I started taking notes in the middle innings last night. Notes on things I wanted to write about after the Rays sealed the series. I hadn't taken notes on a baseball game since late April, but in half an hour I filled up an entire page. I knew exactly what I was going to write. Then David Ortiz went deep. The notepad's still sitting in front of my TV.
I'm not a big believer in momentum. I'm not a big believer in nervousness or mystique. But after Ortiz hit his home run, I imagined that we'd be in for a ride, and after Drew hit his home run, I felt like I knew beyond a reasonable doubt how the game would end. We probably all felt like that. It's not that I'm a fortune teller, but I've seen enough disappointment in my life as a fan that at this point the script basically writes itself.
Jeff: humble protagonist
Anywhere Jeff is watching sports
God: ahahahaha fuck you motherfucker
I watched a living nightmare play out in front of me, everything spinning out of control quicker than you can say "where's Chad Bradford!" There wasn't anything I could do. I couldn't get up and leave, because I had to watch. But I couldn't watch and enjoy it, because the end result was so obviously inevitable. Aching to take some sort of action, I muted the TV. JD Drew hit a single. I can't say for sure but I imagine Chip Caray probably took off his pants.
I'm not a Rays fan. I mean, I'm rooting for the Rays, but they're not the Mariners. If these playoffs have shown me anything, it's the true nature of bandwagon emotion. Bandwagon success isn't nearly as fulfilling. I watched them beat Chicago, then I watched them win three games against Boston, and it made me happy, but it didn't make me ecstatic. I didn't go to bed thinking about it. I didn't wake up laughing. It was more like, "hey, neat, this is working out." It's been pleasant, and nothing more.
Bandwagon success isn't as good, and bandwagon collapse isn't as bad. I felt awful after the game last night, but twenty minutes later, I was fine. I dunno, maybe it was the frozen yogurt. But half a day later, I can reflect on that game in a way that I'm not sure I could ever do had that been the Mariners. The Red Sox just pulled off an unbelievable comeback. Unbelievable. Their odds of winning in the seventh dropped below one percent. They were behind 7-0 with seven outs left in their season. And they rallied. In the span of 15 hitters, they put ten people on base and scored eight runs. I hate the Red Sox, and I hate pretty much every single person on the planet that roots for the Red Sox, but still, looking back, I am in awe. Just when I decide to mock the ideas of experience mattering and the Rays falling apart under pressure, the Red Sox go and do that. It's impressive is what it is. It's horrible and impressive. There aren't many other teams in sports that I want to see rally like that less than the Red Sox, but they did it, and that's amazing. That was a comeback for the ages. For once, the broadcaster hyperbole was completely appropriate.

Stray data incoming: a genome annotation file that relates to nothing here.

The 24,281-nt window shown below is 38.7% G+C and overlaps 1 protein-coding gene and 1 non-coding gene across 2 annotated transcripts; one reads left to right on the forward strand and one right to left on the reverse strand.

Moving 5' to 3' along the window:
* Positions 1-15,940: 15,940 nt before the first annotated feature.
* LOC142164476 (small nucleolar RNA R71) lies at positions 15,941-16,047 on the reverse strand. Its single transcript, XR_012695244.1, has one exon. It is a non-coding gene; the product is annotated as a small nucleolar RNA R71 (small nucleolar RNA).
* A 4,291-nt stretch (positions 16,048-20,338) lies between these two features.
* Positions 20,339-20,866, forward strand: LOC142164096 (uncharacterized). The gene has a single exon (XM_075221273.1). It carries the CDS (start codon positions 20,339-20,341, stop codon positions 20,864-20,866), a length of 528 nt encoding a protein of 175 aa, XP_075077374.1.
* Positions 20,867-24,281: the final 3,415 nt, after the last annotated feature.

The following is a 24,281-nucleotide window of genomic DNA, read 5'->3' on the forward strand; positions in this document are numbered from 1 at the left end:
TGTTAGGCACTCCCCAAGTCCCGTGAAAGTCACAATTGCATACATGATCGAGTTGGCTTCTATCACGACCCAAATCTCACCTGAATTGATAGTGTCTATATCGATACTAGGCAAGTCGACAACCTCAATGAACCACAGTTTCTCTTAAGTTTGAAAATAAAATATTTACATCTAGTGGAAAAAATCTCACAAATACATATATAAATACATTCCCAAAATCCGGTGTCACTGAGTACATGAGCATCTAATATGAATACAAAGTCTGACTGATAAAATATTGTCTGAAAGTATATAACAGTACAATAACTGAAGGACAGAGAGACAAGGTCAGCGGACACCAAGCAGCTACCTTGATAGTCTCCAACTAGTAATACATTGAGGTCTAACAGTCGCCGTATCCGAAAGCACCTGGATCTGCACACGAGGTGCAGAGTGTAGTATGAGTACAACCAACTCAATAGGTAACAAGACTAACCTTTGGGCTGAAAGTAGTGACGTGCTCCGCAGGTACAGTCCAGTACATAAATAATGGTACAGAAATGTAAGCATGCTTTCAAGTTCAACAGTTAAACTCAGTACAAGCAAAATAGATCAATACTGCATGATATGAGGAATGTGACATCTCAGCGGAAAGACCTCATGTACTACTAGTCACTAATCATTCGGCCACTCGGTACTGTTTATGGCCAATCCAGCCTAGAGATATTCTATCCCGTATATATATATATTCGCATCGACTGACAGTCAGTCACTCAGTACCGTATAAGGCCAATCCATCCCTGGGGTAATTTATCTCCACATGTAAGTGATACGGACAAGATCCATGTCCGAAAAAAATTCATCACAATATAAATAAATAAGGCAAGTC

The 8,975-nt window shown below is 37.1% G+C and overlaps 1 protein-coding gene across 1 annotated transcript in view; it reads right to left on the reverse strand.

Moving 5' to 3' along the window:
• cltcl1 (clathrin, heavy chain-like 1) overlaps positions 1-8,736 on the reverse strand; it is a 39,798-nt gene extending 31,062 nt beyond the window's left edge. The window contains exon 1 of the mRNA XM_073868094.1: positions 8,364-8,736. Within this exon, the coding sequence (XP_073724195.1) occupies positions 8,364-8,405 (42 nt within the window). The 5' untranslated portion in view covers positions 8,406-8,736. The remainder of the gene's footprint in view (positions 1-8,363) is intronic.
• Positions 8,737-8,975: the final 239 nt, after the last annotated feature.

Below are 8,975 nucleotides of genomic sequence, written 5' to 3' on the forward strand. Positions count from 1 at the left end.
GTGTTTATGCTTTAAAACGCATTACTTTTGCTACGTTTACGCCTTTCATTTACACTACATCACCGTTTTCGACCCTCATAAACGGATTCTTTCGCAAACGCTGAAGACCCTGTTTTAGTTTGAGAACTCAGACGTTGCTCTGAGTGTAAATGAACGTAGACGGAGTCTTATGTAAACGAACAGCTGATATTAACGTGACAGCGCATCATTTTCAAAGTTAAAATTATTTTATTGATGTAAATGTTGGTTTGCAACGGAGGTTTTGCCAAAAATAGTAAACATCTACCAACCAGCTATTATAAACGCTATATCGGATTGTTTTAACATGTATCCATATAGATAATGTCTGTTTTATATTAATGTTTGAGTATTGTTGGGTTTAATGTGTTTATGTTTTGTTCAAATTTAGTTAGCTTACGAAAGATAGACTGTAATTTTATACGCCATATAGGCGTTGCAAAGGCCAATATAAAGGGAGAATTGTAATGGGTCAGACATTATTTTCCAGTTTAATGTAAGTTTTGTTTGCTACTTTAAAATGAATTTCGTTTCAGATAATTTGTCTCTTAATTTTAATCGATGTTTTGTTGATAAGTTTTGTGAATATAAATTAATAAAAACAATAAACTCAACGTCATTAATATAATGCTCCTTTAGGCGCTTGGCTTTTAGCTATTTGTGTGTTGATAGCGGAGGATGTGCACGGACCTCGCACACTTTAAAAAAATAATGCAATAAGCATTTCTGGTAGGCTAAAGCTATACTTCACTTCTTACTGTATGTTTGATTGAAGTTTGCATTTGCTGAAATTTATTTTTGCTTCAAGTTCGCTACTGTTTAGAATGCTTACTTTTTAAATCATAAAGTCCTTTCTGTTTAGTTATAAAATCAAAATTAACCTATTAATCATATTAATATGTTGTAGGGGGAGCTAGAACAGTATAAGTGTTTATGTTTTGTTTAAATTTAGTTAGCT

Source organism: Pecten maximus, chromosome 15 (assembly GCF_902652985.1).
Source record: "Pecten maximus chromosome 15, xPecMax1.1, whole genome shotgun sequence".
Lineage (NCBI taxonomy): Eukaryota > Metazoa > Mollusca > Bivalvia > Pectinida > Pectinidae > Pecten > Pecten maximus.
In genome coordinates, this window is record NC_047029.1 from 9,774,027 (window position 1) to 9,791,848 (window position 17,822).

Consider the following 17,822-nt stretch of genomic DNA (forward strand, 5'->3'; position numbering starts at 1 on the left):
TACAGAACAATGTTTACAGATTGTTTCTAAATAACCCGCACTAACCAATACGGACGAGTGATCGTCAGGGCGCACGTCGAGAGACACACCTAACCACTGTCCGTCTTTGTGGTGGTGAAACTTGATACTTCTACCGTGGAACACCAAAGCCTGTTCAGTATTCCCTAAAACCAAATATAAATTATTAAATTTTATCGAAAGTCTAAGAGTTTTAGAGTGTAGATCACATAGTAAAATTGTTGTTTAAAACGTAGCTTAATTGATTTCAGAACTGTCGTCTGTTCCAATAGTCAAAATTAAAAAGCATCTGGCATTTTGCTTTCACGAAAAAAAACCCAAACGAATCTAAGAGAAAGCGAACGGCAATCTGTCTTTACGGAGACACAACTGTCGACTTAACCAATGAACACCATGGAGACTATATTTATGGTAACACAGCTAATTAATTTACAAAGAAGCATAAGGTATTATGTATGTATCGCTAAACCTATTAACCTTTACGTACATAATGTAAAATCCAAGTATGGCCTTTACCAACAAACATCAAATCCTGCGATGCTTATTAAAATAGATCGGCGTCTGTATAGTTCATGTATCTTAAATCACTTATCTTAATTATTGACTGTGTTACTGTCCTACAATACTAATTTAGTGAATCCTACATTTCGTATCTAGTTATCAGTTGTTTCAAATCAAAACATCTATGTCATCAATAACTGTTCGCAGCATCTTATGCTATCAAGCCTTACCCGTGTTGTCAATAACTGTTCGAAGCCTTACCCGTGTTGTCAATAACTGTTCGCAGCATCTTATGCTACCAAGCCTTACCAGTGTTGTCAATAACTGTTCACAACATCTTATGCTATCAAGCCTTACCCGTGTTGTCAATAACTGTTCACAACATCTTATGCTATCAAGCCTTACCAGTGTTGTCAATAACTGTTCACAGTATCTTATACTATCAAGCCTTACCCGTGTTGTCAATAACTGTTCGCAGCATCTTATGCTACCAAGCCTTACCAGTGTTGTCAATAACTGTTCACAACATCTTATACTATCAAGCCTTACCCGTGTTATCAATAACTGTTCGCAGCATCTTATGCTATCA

I'm not going to blame the Rays' collective lack of experience for yesterday's meltdown. I don't think any amount of experience could prepare someone and make him comfortable under those conditions. Anybody that feels human emotion would've been nervous there towards the end. But that's going to be the storyline, and the Rays are going to have to deal with it. Last night's collapse was like a bucket of blood for the media sharks. People are going to be questioning Tampa's experience and fortitude more than ever before, and that's their reality. That's their reality because they fell apart when the game was, for all intents and purposes, a foregone conclusion. And the only way to undo it is to win another game. The only way.
Which, in theory, shouldn't be too much to ask. Unless you think the Red Sox have better than 70% odds of winning each of the next two games, the Rays are still the favorites. They have to win one game while Boston has to win two, and the Rays have home field. They have an undeniable advantage. And for all the talk about Boston having momentum and the Rays starting to choke, think about what happened seven years ago. Seven years ago, the Yankees seized a 3-2 World Series lead over Arizona courtesy of two consecutive Byung-Hyun Kim blown saves. The Yankees handed the Diamondbacks two of the most soulcrushing defeats you can imagine, and everything looked all set for them to bring happiness back to a city that so badly needed it. Then the Diamondbacks went home and kicked the Yankees in the crotch. The Diamondbacks didn't choke. The Diamondbacks lost three games. They won four.
The Rays are in a better situation. They don't have to win both these games. They just have to win one, and the odds are in their favor. But the fact that we even have to talk about this instead of looking ahead to a Tampa/Moyer World Series...they have no one to blame but themselves. In the greatest playoff game of the year, they gave away a massive lead and wound up on the wrong side of the score. That's a tough pill for them to swallow, and if they don't shake it off, things are only going to get worse. Much, much worse. Unimaginably worse.
Yesterday happened. I hate it. I love it. About God damn time for things to get interesting.